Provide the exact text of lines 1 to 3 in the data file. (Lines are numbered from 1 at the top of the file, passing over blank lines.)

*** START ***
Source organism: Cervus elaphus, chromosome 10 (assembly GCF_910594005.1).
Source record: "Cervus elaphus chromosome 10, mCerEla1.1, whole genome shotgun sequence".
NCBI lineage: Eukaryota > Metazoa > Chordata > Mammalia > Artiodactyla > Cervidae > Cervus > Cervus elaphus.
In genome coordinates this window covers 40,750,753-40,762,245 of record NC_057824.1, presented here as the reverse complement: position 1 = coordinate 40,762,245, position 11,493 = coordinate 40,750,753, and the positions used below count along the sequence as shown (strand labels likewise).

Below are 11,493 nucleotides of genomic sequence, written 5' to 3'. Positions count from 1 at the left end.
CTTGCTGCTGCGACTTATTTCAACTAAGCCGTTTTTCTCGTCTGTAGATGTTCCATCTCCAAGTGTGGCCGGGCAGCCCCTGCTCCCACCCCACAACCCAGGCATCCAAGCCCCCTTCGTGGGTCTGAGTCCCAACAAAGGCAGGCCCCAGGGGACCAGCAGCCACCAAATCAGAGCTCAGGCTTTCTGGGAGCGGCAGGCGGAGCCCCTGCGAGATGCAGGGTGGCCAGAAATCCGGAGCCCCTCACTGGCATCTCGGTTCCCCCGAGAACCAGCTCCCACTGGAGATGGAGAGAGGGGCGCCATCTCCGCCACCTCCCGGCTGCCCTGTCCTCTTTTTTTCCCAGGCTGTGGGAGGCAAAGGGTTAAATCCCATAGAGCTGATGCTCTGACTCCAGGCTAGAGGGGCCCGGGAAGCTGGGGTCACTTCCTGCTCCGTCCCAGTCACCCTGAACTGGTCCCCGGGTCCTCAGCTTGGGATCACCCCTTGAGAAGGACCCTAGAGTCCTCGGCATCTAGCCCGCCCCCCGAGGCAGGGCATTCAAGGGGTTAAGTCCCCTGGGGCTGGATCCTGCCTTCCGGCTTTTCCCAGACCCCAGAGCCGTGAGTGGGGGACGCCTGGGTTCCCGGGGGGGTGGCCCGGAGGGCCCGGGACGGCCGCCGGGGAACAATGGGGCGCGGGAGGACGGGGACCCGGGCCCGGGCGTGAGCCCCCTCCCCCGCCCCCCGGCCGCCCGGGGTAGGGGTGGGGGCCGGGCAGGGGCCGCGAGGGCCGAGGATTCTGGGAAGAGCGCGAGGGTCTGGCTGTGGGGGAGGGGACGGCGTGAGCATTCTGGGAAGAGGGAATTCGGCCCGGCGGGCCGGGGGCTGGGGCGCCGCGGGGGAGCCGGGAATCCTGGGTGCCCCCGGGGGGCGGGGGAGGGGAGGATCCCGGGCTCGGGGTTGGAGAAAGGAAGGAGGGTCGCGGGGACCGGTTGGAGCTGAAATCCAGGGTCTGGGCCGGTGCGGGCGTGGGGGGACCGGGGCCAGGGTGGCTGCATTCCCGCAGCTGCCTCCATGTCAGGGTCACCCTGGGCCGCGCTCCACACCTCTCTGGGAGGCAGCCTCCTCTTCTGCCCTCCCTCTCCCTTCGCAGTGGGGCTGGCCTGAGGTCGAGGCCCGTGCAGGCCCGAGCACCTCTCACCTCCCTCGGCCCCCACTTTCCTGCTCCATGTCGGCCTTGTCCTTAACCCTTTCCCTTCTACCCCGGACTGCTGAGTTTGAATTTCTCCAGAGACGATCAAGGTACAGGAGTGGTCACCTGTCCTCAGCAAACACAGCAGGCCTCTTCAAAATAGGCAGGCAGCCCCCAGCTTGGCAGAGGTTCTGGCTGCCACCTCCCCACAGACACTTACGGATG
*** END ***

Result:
Source organism: Cervus elaphus, chromosome 10 (assembly GCF_910594005.1).
Source record: "Cervus elaphus chromosome 10, mCerEla1.1, whole genome shotgun sequence".
NCBI lineage: Eukaryota > Metazoa > Chordata > Mammalia > Artiodactyla > Cervidae > Cervus > Cervus elaphus.